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What is a "word"?

What is a Over the past couple of months, we have been pursuing an opportunity to provide clinical trial support for a top-10 pharmaceutical company. The process has been dragging on, in part, because of the client's difficulty in comparing prices from the different suppliers they're talking to. Some of the translation companies are quoting per word, others per page. Frustrated by several rounds of quoting, the client finally sent a number of sample files to the suppliers and asked all of them for the proposal amount to complete this work.

That got me thinking: It really is difficult to collect translation pricing from multiple vendors. Even something as simple as a "word" isn't that simple when you take into account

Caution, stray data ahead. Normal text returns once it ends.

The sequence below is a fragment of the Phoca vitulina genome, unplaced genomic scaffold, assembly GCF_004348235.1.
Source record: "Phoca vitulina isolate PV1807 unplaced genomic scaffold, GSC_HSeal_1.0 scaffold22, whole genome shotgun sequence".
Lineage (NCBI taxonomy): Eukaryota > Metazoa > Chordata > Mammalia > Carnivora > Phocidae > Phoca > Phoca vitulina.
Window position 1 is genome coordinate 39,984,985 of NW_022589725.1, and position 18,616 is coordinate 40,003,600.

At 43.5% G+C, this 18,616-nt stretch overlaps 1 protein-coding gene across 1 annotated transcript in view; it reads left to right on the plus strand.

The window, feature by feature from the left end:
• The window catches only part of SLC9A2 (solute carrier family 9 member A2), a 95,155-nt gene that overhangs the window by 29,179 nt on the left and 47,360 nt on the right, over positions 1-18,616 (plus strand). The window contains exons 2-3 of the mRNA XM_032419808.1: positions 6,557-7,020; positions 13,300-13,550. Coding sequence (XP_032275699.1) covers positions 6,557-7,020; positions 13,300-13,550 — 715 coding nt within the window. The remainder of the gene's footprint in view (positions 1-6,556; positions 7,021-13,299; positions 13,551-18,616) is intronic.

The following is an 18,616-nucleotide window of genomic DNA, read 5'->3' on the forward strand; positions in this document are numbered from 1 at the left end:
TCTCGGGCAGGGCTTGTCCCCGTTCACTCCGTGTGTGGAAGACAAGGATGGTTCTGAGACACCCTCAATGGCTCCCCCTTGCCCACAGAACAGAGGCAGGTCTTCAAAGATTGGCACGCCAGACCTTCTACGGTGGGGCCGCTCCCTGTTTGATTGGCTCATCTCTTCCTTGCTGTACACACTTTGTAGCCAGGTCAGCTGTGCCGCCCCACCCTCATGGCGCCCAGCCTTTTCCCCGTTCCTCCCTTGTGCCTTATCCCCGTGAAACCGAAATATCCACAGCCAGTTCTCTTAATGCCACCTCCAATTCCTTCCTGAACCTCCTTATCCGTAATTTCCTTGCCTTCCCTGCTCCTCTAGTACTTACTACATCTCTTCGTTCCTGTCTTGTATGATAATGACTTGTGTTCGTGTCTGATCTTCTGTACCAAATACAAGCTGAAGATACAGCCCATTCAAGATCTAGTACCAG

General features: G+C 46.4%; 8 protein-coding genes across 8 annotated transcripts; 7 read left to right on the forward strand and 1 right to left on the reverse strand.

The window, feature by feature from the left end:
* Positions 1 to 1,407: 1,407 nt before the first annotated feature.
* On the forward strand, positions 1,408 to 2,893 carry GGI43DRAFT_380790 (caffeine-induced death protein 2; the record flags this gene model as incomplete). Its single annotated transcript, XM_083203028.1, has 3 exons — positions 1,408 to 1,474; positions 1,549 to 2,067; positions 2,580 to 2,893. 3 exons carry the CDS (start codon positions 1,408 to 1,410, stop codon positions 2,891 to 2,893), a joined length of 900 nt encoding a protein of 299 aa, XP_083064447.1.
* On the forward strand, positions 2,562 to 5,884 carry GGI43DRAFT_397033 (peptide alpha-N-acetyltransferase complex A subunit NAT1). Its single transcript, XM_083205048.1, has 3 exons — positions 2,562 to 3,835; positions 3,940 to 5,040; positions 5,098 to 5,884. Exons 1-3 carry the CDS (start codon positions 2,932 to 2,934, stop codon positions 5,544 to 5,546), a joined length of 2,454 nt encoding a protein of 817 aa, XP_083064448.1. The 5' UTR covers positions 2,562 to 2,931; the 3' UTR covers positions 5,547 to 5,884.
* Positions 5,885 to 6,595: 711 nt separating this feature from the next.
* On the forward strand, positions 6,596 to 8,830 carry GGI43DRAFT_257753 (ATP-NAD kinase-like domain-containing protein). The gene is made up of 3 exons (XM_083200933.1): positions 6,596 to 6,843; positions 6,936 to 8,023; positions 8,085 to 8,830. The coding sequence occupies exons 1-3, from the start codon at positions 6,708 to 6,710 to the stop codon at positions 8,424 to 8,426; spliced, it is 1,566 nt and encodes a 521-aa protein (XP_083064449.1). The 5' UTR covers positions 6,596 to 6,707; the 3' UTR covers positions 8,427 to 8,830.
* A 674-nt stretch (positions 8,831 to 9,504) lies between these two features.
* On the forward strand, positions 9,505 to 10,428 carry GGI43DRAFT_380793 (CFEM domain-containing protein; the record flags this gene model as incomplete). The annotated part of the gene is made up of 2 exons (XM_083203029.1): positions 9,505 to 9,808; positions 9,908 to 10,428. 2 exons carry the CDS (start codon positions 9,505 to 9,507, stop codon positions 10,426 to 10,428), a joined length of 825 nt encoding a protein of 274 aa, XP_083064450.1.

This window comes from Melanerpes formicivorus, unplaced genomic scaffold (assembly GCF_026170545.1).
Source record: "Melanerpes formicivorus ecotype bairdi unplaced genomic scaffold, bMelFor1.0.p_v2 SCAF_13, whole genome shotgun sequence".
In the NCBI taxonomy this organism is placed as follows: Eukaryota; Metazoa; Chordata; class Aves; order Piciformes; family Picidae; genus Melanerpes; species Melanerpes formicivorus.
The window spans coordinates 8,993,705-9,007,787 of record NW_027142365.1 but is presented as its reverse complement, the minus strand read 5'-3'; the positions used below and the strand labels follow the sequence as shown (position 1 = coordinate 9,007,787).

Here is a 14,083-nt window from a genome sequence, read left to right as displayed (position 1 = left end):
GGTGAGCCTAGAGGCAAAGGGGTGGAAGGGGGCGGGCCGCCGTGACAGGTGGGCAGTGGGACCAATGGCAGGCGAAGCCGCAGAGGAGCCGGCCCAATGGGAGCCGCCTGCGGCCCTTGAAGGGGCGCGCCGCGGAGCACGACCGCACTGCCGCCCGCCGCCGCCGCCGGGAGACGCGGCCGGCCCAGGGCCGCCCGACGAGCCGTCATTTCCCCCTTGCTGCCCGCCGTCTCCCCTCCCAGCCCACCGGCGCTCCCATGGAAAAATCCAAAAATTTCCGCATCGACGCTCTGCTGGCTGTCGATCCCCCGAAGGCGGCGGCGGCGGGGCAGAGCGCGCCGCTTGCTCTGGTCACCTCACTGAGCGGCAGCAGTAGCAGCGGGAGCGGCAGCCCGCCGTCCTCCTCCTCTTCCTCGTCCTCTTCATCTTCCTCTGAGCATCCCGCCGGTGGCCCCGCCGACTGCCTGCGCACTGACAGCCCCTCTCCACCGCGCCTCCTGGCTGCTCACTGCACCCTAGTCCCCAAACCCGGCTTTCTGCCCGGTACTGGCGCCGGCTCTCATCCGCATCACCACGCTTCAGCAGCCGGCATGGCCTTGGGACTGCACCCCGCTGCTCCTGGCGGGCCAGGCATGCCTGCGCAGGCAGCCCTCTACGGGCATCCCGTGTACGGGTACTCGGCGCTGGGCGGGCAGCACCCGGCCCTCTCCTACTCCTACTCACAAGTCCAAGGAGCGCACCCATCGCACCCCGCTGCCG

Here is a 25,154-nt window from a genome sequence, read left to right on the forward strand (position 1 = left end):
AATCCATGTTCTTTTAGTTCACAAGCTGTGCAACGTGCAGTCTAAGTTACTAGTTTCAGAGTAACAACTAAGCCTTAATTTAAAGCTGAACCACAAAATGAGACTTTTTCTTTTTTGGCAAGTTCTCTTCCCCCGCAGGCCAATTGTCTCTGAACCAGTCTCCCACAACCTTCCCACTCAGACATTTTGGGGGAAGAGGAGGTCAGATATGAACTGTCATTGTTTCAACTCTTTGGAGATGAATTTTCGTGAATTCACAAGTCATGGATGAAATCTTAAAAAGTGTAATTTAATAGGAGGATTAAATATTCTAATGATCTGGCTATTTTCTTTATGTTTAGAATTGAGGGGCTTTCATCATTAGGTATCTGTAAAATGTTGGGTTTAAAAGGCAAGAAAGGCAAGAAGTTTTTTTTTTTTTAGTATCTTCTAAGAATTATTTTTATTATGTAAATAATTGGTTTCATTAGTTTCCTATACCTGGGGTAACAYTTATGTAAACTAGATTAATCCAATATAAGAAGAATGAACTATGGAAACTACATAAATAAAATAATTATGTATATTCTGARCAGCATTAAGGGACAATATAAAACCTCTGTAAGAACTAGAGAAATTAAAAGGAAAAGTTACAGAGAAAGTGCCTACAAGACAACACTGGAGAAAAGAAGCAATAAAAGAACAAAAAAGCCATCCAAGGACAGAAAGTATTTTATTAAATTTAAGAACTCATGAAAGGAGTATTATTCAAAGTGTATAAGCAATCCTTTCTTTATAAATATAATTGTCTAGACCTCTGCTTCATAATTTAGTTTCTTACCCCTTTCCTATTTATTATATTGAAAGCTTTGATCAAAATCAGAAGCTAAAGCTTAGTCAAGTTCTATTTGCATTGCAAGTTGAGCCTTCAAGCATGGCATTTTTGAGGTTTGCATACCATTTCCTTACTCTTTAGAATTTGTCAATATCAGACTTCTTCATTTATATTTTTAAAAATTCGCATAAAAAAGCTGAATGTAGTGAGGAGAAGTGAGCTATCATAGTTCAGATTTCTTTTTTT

• net words vs. gross words
  • source words vs. target words
  • words requiring translation vs. those that don't (e.g., large tables of numbers that won't change)
  • the impact that existing or yet-to-be-developed translation memories will have
And the same is true when expressing prices per page or per line or per hour or per anything else.

We all know that the tool that was used to count the words can have a huge impact on the results. We have lost some bids because our word counts were 40% higher than those from our competitors. We all looked at the same files, so how could our word counts have been so much higher?